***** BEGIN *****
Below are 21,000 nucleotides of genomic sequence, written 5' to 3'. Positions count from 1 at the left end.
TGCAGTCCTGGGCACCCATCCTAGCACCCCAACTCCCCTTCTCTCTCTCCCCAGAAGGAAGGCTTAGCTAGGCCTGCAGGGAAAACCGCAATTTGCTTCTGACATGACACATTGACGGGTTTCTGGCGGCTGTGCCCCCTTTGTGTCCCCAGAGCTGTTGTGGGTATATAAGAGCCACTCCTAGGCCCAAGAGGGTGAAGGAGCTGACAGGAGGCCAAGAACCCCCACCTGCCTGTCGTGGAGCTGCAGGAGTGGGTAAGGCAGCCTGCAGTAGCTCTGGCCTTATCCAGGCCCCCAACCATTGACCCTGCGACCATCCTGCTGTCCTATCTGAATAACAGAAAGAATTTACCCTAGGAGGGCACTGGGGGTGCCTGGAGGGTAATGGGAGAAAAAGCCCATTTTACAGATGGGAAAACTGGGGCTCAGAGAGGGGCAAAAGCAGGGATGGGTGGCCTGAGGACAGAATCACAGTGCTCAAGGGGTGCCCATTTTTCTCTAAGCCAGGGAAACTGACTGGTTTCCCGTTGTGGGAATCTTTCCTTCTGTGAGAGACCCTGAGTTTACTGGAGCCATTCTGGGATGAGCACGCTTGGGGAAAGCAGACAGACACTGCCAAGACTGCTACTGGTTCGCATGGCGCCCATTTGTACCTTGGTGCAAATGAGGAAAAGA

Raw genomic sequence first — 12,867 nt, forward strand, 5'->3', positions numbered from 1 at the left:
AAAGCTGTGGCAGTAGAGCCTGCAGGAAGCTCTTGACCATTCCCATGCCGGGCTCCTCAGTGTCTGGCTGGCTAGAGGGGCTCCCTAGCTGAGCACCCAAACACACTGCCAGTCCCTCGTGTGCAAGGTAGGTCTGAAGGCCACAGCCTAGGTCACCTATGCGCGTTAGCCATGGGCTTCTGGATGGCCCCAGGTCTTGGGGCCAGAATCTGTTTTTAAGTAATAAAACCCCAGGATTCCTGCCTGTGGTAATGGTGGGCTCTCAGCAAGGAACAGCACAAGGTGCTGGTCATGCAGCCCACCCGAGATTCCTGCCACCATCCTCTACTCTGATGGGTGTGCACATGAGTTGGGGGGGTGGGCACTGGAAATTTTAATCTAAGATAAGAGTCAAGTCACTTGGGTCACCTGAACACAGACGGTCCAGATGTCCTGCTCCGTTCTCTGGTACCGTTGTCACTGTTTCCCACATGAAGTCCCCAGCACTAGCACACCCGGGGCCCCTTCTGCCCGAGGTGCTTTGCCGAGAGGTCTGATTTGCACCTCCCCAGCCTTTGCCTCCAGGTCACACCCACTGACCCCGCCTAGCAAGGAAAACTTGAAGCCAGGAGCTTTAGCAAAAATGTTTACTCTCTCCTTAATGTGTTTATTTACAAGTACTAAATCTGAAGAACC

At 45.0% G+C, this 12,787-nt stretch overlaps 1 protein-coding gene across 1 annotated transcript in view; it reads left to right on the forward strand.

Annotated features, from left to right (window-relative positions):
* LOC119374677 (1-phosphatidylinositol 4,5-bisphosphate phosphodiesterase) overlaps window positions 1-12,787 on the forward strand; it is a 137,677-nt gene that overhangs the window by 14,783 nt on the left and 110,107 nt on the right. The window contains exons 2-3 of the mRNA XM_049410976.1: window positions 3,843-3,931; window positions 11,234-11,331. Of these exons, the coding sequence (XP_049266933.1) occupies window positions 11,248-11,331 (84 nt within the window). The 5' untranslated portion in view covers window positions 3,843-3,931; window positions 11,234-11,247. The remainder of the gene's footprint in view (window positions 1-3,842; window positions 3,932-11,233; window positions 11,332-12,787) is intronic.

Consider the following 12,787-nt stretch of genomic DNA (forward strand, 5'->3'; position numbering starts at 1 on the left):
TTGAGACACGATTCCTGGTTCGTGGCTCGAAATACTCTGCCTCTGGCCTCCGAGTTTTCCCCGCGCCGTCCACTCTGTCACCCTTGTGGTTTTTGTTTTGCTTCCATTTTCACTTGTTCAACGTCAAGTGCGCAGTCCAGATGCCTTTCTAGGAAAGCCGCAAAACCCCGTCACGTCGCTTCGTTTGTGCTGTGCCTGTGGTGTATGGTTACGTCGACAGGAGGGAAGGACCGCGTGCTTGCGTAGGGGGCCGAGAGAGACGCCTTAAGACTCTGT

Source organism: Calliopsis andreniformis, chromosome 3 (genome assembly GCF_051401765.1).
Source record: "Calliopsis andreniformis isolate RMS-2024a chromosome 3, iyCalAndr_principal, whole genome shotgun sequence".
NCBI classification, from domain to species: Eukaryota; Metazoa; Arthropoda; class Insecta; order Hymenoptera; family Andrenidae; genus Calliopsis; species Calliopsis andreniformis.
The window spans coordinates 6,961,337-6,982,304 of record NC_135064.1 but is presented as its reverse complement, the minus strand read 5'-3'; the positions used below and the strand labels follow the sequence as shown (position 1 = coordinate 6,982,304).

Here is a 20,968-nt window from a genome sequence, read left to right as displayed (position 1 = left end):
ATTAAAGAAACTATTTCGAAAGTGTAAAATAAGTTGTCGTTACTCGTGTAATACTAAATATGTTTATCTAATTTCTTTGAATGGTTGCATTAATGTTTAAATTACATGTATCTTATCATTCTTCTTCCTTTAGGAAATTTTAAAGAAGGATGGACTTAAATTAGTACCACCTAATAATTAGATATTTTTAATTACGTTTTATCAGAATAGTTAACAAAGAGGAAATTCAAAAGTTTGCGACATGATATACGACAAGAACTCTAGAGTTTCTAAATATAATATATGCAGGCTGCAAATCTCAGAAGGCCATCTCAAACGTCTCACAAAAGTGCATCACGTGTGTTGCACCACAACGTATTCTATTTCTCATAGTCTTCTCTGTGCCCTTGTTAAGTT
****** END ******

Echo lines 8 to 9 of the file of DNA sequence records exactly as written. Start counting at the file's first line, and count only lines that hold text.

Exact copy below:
Consider the following 12,787-nt stretch of genomic DNA (forward strand, 5'->3'; position numbering starts at 1 on the left):
TTGAGACACGATTCCTGGTTCGTGGCTCGAAATACTCTGCCTCTGGCCTCCGAGTTTTCCCCGCGCCGTCCACTCTGTCACCCTTGTGGTTTTTGTTTTGCTTCCATTTTCACTTGTTCAACGTCAAGTGCGCAGTCCAGATGCCTTTCTAGGAAAGCCGCAAAACCCCGTCACGTCGCTTCGTTTGTGCTGTGCCTGTGGTGTATGGTTACGTCGACAGGAGGGAAGGACCGCGTGCTTGCGTAGGGGGCCGAGAGAGACGCCTTAAGACTCTGT